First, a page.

If you missed our recent release of Christine Hillingdon's novel The Maddest Kind of Love then we're pleased to present it today as part of this week's #samplesunday.
Thank you for your kind words, Carissa. Yes, I have support from friends and family and you now. Thanks so much for that.
Anne is mostly confined to a chair, and she needs help with trips to the loo and in the bathroom. She has had several operations to help prolong her quality of life. What with that and the medication she is on for pain, she appears to be coping okay.
I guess at the moment I am stuck in a strange place, somewhere between wanting to be creative and living a real life again—and being completely disabled by Anne’s disabilities.
At times I do feel sorry for myself, but I allow that without wallowing in it. I find myself leaving my supports waiting in the wings because, paradoxically, I mainly want to be left alone.
Are you still into gardening? What sort of books do you read nowadays? I have drifted into Epic Fantasy.
I too have written Dark Poems. I have thought about sharing them. What do you think? Are they too personal? Best forgotten? Is it a too morbid idea?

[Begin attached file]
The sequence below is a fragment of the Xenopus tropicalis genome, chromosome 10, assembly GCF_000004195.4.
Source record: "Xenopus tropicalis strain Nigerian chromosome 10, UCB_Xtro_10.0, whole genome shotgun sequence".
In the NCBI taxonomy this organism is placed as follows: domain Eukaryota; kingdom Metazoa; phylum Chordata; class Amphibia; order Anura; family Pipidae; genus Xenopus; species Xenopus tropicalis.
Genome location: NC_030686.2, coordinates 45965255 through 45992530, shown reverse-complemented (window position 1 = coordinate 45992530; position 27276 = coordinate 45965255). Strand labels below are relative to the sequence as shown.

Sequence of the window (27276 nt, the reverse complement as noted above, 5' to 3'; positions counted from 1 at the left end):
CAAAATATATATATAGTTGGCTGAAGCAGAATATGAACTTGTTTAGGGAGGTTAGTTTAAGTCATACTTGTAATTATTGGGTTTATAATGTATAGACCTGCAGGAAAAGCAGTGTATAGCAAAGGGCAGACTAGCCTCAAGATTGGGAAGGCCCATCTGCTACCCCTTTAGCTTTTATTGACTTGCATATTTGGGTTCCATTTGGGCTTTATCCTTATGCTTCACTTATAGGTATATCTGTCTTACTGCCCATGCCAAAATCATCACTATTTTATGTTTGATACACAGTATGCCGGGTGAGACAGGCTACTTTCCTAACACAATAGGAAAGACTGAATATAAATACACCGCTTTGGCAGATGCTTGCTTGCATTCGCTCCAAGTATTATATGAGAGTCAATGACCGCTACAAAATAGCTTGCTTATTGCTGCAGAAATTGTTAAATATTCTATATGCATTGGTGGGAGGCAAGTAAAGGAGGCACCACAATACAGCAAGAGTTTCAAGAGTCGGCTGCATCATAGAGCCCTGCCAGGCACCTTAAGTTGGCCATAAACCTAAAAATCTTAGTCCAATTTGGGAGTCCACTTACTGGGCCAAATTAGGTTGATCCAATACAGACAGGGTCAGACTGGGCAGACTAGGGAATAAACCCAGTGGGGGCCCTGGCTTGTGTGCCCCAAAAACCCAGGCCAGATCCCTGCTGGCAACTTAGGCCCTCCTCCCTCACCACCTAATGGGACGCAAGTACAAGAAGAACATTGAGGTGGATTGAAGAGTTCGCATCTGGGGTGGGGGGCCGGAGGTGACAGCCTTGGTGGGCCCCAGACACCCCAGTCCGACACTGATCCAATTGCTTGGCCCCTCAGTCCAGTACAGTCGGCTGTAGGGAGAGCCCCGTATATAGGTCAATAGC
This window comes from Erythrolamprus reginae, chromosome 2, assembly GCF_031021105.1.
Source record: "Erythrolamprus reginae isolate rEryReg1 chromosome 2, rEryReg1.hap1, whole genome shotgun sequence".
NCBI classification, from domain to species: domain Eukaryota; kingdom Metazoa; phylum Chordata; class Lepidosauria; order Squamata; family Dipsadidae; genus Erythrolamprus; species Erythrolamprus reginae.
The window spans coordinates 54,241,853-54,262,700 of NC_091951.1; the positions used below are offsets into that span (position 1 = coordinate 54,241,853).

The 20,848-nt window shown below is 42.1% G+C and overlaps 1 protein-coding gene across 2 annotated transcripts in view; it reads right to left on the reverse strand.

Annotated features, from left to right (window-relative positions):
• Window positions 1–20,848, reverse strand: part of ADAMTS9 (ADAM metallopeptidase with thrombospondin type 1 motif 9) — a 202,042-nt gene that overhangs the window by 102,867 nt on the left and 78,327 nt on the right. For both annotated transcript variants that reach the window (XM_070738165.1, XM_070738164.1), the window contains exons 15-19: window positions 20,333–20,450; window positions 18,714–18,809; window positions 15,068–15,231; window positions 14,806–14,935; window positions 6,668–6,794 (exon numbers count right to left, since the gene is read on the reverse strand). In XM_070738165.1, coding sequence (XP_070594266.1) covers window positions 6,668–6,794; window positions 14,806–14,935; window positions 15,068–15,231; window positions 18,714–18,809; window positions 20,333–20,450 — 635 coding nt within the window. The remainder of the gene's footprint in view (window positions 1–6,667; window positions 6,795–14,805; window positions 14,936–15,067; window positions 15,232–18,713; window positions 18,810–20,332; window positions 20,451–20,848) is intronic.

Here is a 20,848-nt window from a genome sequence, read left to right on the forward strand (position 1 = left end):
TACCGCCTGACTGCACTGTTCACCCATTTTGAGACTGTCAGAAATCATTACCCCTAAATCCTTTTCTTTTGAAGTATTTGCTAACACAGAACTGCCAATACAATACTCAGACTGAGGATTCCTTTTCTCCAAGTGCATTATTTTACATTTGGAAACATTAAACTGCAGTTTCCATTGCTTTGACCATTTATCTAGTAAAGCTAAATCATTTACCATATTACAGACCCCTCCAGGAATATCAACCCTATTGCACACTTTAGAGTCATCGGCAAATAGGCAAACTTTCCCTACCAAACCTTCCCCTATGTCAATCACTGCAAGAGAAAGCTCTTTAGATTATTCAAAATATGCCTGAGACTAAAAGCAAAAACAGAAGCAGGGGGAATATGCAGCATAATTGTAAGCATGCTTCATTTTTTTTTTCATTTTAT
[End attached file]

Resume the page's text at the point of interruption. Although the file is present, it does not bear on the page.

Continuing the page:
I’ll sign off now and close this email with lots of love.
GK? What does that mean? It sounds familiar, but my memory is hazy. Chemo Brain hit in a big way. That and menopause. I’ll have to ask Jaye for the answer in due course.
I know a little of what Jaye must be experiencing right away. That wanting/needing support versus wanting/needing to be left alone. Nathan was wonderful, picking me up from chemotherapy, taking me to and from radiotherapy everyday for the duration, yet I shifted away, pushed him out—often.
He even suggested he shave his head as an acknowledgement of what I was going through. God forbid! I told him if he did I would never speak to him again.
The constant ringing of the telephone drove me crazy.
“Leave me alone!” I would scream and run from the room leaving Nathan to answer it.
From the solace of my bedroom I would hear Nathan telling the friend or family member that I was doing okay. Playing it all down. When deep inside I was falling apart at the seams. In meltdown mode. Unable to cope with the enormity of my diagnosis.
Subject: Dark Poetry
So glad we managed to connect. Yes, I am happy to send you my dark poetry, at least one or two of them and see how you cope with that. They are all extremely dark. I would like to read yours too. Perhaps they will give me an impression of normality?